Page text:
137 ancient human genomes from across the Eurasian steppes

Peter De Barros Damgaard, Nina Marchi, Simon Rasmussen, Michaël Peyrot, Gabriel Renaud, Thorfinn Korneliussen, J. Víctor Moreno-Mayar, Mikkel Winther Pedersen, Amy Goldberg, Emma Usmanova, Nurbol Baimukhanov, Valeriy Loman, Lotte Hedeager, Anders Gorm Pedersen, Kasper Nielsen, Gennady Afanasiev, Kunbolot Akmatov, Almaz Aldashev, Ashyk Alpaslan, Gabit BaimbetovVladimir I. Bazaliiskii, Arman Beisenov, Bazartseren Boldbaatar, Bazartseren Boldgiv, Choduraa Dorzhu, Sturla Ellingvag, Diimaajav Erdenebaatar, Rana Dajani, Evgeniy Dmitriev, Valeriy Evdokimov, Karin M. Frei, Andrey Gromov, Alexander Goryachev, Hakon Hakonarson, Tatyana Hegay, Zaruhi Khachatryan, Ruslan Khaskhanov, Egor Kitov, Alina Kolbina, Tabaldiev Kubatbek, Alexey Kukushkin, Igor Kukushkin, Nina Lau, Ashot Margaryan, Inga Merkyte, Ilya V. Mertz, Viktor K. Mertz, Enkhbayar Mijiddorj, Vyacheslav Moiyesev, Gulmira Mukhtarova, Bekmukhanbet Nurmukhanbetov, Z. Orozbekova, Irina Panyushkina, Karol Pieta, Václav Smrčka, Irina Shevnina, Andrey Logvin, Karl Göran Sjögren, Tereza Štolcová, Kadicha Tashbaeva, Alexander Tkachev, Turaly Tulegenov, Dmitriy Voyakin, Levon Yepiskoposyan, Sainbileg Undrakhbold, Victor Varfolomeev, Andrzej Weber, Nikolay Kradin, Morten E. Allentoft, Ludovic Orlando, Rasmus Nielsen, Martin Sikora, Evelyne Heyer, Kristian Kristiansen, Eske Willerslev*

*Corresponding author for this work

    Research output: Contribution to journalJournal articleResearchpeer-review

    Abstract

    For thousands of years the Eurasian steppes have been a centre of human migrations and cultural change. Here we sequence the genomes of 137 ancient humans (about 1× average coverage), covering a period of 4,000 years, to understand the population history of the Eurasian steppes after the Bronze Age migrations. We find that the genetics of the Scythian groups that dominated the Eurasian steppes throughout the Iron Age were highly structured, with diverse origins comprising Late Bronze Age herders, European farmers and southern Siberian hunter-gatherers. Later, Scythians admixed with the eastern steppe nomads who formed the Xiongnu confederations, and moved westward in about the second or third century bc, forming the Hun traditions in the fourth-fifth century ad, and carrying with them plague that was basal to the Justinian plague. These nomads were further admixed with East Asian groups during several short-Term khanates in the Medieval period. These historical events transformed the Eurasian steppes from being inhabited by Indo-European speakers of largely West Eurasian ancestry to the mostly Turkic-speaking groups of the present day, who are primarily of East Asian ancestry.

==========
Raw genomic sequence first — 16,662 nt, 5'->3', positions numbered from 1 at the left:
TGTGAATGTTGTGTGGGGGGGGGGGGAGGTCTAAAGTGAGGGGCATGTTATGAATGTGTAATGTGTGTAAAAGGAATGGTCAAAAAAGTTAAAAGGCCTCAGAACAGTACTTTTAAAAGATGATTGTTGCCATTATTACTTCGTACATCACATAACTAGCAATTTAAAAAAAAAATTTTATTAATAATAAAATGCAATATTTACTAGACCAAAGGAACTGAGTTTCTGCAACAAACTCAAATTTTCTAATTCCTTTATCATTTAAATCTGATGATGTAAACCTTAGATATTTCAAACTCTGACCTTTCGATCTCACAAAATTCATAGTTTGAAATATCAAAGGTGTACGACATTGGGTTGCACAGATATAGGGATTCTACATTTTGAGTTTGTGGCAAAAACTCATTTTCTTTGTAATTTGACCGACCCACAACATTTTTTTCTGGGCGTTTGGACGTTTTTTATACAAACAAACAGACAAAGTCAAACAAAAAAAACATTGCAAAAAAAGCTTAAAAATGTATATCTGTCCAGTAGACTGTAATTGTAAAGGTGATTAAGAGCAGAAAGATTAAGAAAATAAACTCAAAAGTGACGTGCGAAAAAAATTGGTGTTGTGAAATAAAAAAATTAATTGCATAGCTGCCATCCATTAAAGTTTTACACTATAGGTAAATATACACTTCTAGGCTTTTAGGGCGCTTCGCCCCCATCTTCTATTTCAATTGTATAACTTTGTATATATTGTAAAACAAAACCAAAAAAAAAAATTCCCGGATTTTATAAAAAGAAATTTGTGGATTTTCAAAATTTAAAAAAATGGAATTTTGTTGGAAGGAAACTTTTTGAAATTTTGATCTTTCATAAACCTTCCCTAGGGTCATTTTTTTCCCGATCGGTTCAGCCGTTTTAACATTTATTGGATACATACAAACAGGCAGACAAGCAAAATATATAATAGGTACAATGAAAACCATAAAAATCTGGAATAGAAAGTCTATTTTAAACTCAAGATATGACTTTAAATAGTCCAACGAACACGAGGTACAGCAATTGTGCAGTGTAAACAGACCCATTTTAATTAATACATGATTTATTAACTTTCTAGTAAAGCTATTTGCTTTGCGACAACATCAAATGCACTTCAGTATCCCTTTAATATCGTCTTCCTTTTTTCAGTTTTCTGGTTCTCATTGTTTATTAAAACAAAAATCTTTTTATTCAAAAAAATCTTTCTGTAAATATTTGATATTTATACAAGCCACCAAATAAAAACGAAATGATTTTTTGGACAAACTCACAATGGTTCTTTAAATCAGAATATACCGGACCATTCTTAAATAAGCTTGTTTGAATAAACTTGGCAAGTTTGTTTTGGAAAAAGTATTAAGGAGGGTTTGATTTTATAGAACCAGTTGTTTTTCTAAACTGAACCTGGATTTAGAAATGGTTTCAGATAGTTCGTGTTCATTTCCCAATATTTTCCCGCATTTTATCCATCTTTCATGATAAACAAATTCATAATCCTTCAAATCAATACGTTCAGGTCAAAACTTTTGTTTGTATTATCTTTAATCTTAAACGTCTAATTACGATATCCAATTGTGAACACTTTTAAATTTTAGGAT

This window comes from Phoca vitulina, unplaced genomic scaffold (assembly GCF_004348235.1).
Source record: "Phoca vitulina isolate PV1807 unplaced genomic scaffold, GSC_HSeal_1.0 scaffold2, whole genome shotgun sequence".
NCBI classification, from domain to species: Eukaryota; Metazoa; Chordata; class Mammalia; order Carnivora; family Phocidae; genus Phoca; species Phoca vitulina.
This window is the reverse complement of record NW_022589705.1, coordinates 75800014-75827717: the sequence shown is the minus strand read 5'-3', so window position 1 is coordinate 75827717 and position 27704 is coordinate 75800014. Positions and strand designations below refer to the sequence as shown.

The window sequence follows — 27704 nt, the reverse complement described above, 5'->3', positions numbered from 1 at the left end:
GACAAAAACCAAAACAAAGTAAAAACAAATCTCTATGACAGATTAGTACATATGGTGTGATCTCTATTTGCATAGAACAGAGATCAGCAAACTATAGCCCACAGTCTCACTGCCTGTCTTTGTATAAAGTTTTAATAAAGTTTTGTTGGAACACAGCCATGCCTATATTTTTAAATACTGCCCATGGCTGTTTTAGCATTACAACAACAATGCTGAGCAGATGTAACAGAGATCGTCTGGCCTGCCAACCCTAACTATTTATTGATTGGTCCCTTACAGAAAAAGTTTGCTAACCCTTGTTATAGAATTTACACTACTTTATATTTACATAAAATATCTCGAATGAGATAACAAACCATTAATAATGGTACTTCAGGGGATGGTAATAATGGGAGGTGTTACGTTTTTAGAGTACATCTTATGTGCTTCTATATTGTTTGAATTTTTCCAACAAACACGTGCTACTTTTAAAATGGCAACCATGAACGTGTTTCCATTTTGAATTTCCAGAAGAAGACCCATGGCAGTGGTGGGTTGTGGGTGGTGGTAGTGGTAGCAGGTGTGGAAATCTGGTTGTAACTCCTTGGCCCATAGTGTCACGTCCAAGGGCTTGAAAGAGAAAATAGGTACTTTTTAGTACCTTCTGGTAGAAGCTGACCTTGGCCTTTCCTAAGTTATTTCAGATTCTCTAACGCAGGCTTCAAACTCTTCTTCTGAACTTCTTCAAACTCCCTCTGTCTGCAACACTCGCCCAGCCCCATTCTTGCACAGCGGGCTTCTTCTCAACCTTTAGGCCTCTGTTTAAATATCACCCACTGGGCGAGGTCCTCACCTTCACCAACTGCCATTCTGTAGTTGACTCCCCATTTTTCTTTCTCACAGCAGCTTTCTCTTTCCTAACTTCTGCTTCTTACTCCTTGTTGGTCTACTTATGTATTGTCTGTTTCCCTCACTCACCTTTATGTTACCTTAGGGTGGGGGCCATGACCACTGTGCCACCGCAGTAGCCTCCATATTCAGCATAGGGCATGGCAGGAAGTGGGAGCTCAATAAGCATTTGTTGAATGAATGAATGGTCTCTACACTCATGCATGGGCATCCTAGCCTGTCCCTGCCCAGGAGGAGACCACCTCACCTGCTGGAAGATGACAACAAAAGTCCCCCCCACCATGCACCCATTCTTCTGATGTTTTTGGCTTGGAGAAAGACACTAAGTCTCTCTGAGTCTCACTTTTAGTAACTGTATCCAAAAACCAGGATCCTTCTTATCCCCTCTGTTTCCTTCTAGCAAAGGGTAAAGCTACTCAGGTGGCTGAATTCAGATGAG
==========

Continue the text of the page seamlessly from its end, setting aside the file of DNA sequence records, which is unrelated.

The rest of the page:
Original languageEnglish
    JournalNature
    Volume557
    Pages (from-to)369-374
    ISSN0028-0836
    DOIs
    Publication statusPublished - 2018

    Cite this

    De Barros Damgaard, P., Marchi, N., Rasmussen, S., Peyrot, M., Renaud, G., Korneliussen, T., Moreno-Mayar, J. V., Pedersen, M. W., Goldberg, A., Usmanova, E., Baimukhanov, N., Loman, V., Hedeager, L., Pedersen, A. G., Nielsen, K., Afanasiev, G., Akmatov, K., Aldashev, A., Alpaslan, A., ... Willerslev, E. (2018). 137 ancient human genomes from across the Eurasian steppes. Nature, 557, 369-374. https://doi.org/10.1038/s41586-018-0094-2